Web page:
I've Never Camped Before: Guide For The First Time Camper
Roasting marshmallows over the campfire.

What are some tips that I should know as a first time camper?

Give others space

Most campgrounds will have designated sites for you to claim if you haven’t already made a reservation. But if it’s a ‘free for all” make sure you claim a spot that gives other campers space. Make sure you aren’t impeding their view and ensure that you won’t have to walk through their site to get to yours. This policy keeps the peace.

Quiet. Be one with nature.

Remember that you are not alone. Other campers may be sleeping or trying to relax. Keep unnecessary noise or loud music to a minimum. There will usually be “Quiet Hours” posted. You don’t want to get a visitor from a ranger late at night asking you to quiet down. Everyone wants to experience the sounds of nature.

Pick up your trash.

Keep your campsite free of trash and ensure it’s neat and tidy. This helps you keep organized so you know where everything is when you need it. It also is courteous to other campers. Make sure you practice a “Leave No Trace” policy and leave your campsite nicer than how you found it when you leave.

Only use local firewood.

Avoid bringing in firewood from other places. This brings in insects and pests that may not be indigenous to the area. This can throw off the balance of the ecosystem and harm animal habitats and habits.

Practice campfire safety in your campsite.

Don’t build a huge bonfire and make sure ALL embers and coals are out cold before you go to sleep. Make sure you know all the rules and possible bans for campfires. These are posted on kiosks at the park entrances, but you can also ask park rangers if you are not sure.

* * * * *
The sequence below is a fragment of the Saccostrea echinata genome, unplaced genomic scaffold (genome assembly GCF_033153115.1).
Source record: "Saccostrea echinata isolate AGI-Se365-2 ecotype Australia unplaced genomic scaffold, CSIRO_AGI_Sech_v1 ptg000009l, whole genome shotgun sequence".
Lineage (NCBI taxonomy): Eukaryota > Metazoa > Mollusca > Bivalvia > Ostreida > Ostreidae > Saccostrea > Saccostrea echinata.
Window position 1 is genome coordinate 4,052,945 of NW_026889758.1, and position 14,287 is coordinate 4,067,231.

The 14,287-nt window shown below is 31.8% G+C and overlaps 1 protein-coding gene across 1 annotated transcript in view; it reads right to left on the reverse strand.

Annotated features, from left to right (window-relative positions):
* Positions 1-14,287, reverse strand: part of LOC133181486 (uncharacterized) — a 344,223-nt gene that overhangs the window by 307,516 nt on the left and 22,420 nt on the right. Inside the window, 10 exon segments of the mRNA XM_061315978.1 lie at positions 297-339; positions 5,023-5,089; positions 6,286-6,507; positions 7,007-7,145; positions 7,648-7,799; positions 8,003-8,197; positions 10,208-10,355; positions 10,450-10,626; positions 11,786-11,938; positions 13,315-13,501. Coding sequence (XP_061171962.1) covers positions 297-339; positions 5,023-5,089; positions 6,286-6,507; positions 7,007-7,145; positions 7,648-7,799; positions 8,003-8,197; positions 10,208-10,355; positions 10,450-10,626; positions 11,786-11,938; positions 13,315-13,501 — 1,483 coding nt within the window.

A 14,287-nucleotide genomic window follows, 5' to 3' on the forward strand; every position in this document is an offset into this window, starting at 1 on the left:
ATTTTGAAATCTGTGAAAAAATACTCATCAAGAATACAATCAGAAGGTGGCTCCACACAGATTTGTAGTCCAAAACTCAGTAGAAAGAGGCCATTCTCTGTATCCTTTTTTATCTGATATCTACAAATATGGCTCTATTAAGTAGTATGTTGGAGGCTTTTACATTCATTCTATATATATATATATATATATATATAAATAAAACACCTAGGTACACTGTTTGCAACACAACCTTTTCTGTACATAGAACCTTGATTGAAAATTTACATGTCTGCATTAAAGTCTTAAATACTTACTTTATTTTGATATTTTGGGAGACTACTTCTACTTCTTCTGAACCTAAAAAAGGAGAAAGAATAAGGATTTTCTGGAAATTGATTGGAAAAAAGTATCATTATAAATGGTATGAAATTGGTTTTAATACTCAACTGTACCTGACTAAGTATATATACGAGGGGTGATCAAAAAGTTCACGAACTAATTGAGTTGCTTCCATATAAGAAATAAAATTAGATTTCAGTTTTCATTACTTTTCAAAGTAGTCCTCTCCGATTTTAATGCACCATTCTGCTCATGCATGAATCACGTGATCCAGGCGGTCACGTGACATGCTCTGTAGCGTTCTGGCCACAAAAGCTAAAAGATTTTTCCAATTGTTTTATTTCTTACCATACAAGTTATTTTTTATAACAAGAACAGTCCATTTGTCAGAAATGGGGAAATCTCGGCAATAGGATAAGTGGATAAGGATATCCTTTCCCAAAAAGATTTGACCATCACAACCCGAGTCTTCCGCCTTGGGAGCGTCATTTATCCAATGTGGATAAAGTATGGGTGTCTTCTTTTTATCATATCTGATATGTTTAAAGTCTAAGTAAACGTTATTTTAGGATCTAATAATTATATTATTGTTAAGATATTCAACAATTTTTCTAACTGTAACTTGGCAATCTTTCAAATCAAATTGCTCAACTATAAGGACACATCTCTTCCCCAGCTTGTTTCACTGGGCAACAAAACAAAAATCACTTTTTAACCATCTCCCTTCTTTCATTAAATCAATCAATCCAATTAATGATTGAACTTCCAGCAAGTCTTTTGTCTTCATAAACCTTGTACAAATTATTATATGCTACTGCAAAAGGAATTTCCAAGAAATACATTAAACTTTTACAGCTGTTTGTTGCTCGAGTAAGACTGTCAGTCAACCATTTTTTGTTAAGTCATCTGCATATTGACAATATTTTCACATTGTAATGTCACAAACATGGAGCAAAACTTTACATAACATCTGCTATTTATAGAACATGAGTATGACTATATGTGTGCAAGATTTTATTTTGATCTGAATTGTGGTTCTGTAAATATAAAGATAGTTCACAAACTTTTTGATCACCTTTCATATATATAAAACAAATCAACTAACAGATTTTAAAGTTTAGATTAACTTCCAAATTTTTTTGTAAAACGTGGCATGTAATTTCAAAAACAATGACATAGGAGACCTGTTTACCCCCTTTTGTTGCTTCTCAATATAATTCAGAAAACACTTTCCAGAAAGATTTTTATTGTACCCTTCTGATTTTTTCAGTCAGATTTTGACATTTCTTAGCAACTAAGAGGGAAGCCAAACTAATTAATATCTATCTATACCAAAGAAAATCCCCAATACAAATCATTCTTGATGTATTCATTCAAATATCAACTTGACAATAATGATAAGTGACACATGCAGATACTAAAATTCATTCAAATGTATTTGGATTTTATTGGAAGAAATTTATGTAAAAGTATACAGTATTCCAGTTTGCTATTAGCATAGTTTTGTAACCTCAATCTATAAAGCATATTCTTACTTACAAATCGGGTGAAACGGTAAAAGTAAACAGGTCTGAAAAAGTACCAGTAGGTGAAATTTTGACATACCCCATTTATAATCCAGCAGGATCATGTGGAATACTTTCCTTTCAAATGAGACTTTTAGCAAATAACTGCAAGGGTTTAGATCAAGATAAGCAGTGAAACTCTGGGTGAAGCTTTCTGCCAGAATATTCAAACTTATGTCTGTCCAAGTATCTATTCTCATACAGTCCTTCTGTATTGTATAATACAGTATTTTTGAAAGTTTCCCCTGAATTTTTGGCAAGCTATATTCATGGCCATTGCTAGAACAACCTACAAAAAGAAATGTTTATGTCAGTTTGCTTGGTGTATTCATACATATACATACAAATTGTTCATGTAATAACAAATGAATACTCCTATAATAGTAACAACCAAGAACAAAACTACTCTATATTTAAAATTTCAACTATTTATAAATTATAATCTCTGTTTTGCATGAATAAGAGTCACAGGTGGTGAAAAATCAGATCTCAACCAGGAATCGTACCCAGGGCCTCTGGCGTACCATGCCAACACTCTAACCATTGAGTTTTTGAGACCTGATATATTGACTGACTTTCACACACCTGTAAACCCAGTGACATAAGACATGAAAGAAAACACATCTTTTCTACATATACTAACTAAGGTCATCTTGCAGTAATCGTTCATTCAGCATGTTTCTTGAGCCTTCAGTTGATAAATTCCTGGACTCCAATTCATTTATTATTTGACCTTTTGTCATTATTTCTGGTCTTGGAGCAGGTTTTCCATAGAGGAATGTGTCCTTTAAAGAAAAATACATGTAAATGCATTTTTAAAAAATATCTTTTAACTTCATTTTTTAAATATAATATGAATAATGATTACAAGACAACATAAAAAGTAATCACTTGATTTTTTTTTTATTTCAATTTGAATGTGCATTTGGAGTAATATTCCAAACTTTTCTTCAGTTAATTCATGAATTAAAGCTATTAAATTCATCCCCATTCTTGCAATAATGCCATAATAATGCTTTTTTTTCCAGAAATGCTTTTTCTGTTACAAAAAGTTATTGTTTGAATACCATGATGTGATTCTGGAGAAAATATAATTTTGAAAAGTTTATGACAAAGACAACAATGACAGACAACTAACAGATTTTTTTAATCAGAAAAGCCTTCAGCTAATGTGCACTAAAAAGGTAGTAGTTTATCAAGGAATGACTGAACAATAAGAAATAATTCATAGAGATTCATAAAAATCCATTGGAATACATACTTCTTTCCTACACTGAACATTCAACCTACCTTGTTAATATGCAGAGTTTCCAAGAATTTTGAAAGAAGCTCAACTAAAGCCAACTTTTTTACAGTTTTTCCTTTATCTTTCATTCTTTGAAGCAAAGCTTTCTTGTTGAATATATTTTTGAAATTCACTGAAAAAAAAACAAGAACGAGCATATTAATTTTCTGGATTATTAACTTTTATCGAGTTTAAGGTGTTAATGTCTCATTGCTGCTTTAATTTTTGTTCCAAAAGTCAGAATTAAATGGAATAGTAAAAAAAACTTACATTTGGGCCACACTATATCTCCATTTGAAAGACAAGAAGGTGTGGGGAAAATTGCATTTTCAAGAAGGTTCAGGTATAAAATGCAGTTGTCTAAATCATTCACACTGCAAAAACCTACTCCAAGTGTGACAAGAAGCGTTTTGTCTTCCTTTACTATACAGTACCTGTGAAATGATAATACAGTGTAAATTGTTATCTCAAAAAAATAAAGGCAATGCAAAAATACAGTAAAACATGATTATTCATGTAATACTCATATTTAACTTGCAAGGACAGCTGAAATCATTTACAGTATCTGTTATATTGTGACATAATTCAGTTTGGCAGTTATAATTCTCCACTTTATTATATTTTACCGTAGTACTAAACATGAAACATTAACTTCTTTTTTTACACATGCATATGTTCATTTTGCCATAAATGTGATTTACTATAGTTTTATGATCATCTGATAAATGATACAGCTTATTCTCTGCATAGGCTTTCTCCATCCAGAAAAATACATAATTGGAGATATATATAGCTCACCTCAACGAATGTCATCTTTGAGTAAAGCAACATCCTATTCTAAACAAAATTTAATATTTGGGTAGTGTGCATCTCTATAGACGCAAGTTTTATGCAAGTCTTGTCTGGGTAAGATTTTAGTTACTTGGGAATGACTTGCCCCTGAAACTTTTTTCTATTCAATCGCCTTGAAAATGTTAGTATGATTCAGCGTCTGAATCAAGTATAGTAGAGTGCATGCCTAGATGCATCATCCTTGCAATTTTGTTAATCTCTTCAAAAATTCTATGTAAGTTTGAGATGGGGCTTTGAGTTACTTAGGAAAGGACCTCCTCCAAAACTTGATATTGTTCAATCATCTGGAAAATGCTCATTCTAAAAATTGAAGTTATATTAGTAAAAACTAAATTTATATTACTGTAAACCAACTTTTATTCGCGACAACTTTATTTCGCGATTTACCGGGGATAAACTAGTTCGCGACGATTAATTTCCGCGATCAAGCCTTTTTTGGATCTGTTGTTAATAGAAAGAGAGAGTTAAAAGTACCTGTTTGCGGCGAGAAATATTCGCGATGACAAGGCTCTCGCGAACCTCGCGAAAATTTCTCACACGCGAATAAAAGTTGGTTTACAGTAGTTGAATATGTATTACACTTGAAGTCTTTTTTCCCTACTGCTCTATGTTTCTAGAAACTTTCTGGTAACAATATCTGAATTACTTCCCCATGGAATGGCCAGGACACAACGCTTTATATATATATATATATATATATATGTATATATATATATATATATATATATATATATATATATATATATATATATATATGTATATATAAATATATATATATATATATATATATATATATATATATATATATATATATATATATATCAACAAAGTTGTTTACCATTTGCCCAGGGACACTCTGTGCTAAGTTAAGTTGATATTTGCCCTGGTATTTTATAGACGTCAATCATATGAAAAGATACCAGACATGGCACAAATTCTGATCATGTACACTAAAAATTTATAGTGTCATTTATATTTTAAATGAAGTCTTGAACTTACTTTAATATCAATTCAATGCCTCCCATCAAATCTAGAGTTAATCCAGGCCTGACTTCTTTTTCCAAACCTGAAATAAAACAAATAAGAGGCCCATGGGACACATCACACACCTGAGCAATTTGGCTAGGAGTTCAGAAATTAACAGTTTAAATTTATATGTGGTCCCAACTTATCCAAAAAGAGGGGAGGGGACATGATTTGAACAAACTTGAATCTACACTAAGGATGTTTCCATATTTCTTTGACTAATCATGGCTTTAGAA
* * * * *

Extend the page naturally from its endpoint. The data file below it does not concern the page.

Practice good pet etiquette.

If you are bringing a pet, make sure they are on a leash at all times, not left alone at the campsite and don’t bark incessantly. It is essential to clean up after your pet and dispose of his waste in a nearby receptacle.

Moving out of your comfort zone can be an eye opener and very rewarding. If you have never been an “outdoorsy person” or you are a little squeamish when it comes to bugs, give it time. The more you spend outdoors, the more you will see that there really isn’t anything in which to be frightened. After your first go around, the fear of the unknown will dissipate and you will be ready for your next trip.

Wendy Edwards
Wendy is a native of Atlanta, Georgia. But for the past seven years she has traveled by RV to many National Parks, monuments and everywhere in between. She and her family of five, a furry canine friend and a bearded dragon have crossed the United States thirty one times. She never tires of hiking, biking, camping and photographing this beautiful country.